It's hard not to interpret this news as the league saying, "Do you see the depths of our struggles?! This is why we had to lock the players out!" But league spokesman Mike Bass said it's not quite like that:
"The layoffs are not a direct result of the lockout but rather a response to the same underlying issue — that is, the league’s expenses far outpace our revenues."
According to the New York Times, Bass went on to say that the cuts would have been made with or without the lockout, and that the league has no plans to reinstate the jobs once the lockout ends. Indeed, this is just the latest step in several workforce reductions in which the league has engaged since 2008, totaling hundreds of axed jobs overall. And the latest is a wide-ranging series of layoffs, affecting almost all of the league's areas of operation.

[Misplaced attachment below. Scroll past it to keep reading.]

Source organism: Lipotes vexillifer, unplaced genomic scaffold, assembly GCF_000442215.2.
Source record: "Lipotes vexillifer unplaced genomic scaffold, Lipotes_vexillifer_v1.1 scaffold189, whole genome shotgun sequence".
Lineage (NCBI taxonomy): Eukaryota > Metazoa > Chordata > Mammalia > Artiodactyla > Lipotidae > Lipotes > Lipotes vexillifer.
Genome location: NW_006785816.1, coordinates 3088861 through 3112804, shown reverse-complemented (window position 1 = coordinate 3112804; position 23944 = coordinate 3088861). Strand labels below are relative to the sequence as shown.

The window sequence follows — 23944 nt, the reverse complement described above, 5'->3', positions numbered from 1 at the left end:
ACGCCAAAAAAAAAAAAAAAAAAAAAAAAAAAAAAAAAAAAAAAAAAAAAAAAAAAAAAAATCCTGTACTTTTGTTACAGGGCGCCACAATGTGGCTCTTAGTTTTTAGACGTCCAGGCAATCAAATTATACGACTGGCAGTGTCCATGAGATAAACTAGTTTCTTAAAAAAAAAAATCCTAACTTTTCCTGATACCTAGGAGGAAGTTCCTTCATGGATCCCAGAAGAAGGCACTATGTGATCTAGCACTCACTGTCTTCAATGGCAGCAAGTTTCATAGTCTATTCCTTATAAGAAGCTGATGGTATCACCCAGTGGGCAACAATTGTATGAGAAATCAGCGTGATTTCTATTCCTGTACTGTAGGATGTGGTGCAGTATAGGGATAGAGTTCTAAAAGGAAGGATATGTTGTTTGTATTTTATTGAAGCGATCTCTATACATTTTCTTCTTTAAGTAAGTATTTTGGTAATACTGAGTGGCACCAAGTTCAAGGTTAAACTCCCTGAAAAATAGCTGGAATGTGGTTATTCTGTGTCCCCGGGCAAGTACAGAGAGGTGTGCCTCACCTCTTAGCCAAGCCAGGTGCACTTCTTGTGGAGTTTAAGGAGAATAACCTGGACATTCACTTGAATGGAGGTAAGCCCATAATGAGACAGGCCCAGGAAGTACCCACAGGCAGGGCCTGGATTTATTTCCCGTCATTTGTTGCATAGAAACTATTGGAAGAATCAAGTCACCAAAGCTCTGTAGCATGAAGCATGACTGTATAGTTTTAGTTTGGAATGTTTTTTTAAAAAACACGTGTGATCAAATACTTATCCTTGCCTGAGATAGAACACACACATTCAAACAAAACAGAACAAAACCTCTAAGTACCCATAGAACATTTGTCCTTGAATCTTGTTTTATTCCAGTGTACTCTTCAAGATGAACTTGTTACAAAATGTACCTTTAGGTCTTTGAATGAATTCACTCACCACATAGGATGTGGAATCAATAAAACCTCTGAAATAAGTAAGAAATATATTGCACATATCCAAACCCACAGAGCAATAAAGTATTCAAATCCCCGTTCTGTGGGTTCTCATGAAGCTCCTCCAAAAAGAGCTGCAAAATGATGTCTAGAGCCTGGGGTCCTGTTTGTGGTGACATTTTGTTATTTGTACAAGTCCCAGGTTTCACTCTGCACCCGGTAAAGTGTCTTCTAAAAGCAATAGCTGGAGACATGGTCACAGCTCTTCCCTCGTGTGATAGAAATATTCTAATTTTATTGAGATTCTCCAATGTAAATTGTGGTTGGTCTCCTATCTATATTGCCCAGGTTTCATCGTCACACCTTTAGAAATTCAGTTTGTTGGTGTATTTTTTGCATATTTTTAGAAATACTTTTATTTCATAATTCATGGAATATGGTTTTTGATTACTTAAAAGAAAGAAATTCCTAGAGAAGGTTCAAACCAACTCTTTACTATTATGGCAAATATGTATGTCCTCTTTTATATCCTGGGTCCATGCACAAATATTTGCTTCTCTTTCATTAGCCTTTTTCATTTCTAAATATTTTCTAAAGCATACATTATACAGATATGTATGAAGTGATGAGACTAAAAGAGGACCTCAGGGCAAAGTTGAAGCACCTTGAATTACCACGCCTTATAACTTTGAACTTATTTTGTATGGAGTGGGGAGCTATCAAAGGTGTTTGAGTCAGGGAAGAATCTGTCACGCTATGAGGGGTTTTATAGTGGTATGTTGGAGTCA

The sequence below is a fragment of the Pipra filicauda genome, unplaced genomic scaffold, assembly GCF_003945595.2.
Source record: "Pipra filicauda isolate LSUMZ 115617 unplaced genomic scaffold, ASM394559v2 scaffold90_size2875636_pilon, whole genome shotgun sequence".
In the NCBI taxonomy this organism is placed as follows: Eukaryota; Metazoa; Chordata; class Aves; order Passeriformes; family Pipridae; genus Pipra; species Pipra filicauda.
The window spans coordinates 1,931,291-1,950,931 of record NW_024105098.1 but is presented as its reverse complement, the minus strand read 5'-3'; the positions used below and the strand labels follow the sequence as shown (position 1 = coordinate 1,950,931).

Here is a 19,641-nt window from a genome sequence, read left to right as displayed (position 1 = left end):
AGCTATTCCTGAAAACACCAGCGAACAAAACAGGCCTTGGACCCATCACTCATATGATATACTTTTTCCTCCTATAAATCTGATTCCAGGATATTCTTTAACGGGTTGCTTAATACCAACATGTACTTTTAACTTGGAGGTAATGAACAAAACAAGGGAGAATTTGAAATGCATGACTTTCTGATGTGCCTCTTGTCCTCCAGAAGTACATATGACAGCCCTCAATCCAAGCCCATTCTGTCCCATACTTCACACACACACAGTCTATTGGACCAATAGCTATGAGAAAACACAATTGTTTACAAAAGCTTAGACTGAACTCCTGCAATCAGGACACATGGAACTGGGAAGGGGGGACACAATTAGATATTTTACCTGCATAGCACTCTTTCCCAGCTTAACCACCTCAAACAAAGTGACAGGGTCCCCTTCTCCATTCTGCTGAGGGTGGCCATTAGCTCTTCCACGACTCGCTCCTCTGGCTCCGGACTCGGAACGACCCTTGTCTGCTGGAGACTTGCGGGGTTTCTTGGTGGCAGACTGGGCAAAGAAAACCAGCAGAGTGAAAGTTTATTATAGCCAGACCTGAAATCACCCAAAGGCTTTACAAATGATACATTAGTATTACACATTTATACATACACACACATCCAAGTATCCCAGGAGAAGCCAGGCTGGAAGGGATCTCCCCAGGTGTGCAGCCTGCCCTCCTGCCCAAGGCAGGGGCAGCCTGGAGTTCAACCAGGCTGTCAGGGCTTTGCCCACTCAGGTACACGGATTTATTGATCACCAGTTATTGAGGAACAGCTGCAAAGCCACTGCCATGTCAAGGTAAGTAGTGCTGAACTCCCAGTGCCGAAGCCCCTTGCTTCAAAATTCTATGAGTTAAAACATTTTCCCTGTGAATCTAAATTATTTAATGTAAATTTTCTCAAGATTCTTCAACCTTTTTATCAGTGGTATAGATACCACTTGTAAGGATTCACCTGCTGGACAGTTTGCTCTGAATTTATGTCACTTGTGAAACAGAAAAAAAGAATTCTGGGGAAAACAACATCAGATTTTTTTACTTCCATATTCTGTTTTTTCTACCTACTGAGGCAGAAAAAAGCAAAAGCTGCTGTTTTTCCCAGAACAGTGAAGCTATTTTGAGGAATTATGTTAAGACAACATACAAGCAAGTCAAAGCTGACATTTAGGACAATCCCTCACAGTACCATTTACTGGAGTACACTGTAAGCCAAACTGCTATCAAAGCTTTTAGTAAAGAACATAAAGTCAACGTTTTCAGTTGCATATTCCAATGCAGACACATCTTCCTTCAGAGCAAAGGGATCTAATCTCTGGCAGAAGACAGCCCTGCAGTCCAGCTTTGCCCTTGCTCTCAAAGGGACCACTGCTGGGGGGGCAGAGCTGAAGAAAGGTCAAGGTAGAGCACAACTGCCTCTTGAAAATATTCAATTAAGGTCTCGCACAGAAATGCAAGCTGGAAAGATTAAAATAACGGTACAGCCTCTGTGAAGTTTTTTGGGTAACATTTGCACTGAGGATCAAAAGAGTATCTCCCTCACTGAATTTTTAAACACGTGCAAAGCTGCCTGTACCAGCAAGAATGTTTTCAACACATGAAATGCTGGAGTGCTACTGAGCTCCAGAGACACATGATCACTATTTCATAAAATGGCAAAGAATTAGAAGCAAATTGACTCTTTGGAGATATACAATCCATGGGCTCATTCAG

Even if the job losses weren't caused by the lockout, though, Bass comes right out and says they're fundamentally related. As a result, the league can point to these cuts as proof positive of the need for reform in any collective bargaining negotiation (or when trading barbs with the players union in the media) - "direct result" or not.
Are such layoffs as necessary as the league makes them out to be? Debatable. Will the league back down in the face of accusations that it's in less dire financial straits than it wants you - and its players - to believe? Not a chance. David Stern, never known as a conciliatory type, basically subsists off cocktails of orphan tears and puppy blood at this point, and we saw in 1999 that the league won't give in even in the face of missing significant game action. That scenario is a ways off yet, but even if the NBA says otherwise, today's announced layoffs are just another reason we can't discount that possibility.
Photo via Getty (Neilson Barnard)
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